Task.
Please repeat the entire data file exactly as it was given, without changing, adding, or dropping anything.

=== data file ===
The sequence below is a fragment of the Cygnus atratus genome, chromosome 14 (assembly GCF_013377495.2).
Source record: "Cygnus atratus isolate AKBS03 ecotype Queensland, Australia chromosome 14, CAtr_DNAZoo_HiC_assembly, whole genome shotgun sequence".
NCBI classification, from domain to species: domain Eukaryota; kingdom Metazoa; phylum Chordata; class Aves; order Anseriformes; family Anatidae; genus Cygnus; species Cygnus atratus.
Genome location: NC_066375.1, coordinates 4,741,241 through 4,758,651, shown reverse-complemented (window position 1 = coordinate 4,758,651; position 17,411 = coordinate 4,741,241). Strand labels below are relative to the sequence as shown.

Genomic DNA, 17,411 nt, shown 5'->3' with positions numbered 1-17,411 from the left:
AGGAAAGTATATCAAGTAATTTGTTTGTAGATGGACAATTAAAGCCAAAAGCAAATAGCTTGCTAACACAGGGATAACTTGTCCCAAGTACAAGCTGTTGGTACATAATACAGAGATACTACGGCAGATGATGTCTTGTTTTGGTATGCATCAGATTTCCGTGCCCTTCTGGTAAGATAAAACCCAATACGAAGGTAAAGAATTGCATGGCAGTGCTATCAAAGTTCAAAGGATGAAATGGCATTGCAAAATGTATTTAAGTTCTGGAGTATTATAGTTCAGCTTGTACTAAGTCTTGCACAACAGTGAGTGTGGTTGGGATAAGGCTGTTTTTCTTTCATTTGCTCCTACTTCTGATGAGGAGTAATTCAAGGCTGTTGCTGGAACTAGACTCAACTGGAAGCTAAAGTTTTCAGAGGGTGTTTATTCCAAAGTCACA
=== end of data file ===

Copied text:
The sequence below is a fragment of the Cygnus atratus genome, chromosome 14 (assembly GCF_013377495.2).
Source record: "Cygnus atratus isolate AKBS03 ecotype Queensland, Australia chromosome 14, CAtr_DNAZoo_HiC_assembly, whole genome shotgun sequence".
NCBI classification, from domain to species: domain Eukaryota; kingdom Metazoa; phylum Chordata; class Aves; order Anseriformes; family Anatidae; genus Cygnus; species Cygnus atratus.
Genome location: NC_066375.1, coordinates 4,741,241 through 4,758,651, shown reverse-complemented (window position 1 = coordinate 4,758,651; position 17,411 = coordinate 4,741,241). Strand labels below are relative to the sequence as shown.

Genomic DNA, 17,411 nt, shown 5'->3' with positions numbered 1-17,411 from the left:
AGGAAAGTATATCAAGTAATTTGTTTGTAGATGGACAATTAAAGCCAAAAGCAAATAGCTTGCTAACACAGGGATAACTTGTCCCAAGTACAAGCTGTTGGTACATAATACAGAGATACTACGGCAGATGATGTCTTGTTTTGGTATGCATCAGATTTCCGTGCCCTTCTGGTAAGATAAAACCCAATACGAAGGTAAAGAATTGCATGGCAGTGCTATCAAAGTTCAAAGGATGAAATGGCATTGCAAAATGTATTTAAGTTCTGGAGTATTATAGTTCAGCTTGTACTAAGTCTTGCACAACAGTGAGTGTGGTTGGGATAAGGCTGTTTTTCTTTCATTTGCTCCTACTTCTGATGAGGAGTAATTCAAGGCTGTTGCTGGAACTAGACTCAACTGGAAGCTAAAGTTTTCAGAGGGTGTTTATTCCAAAGTCACA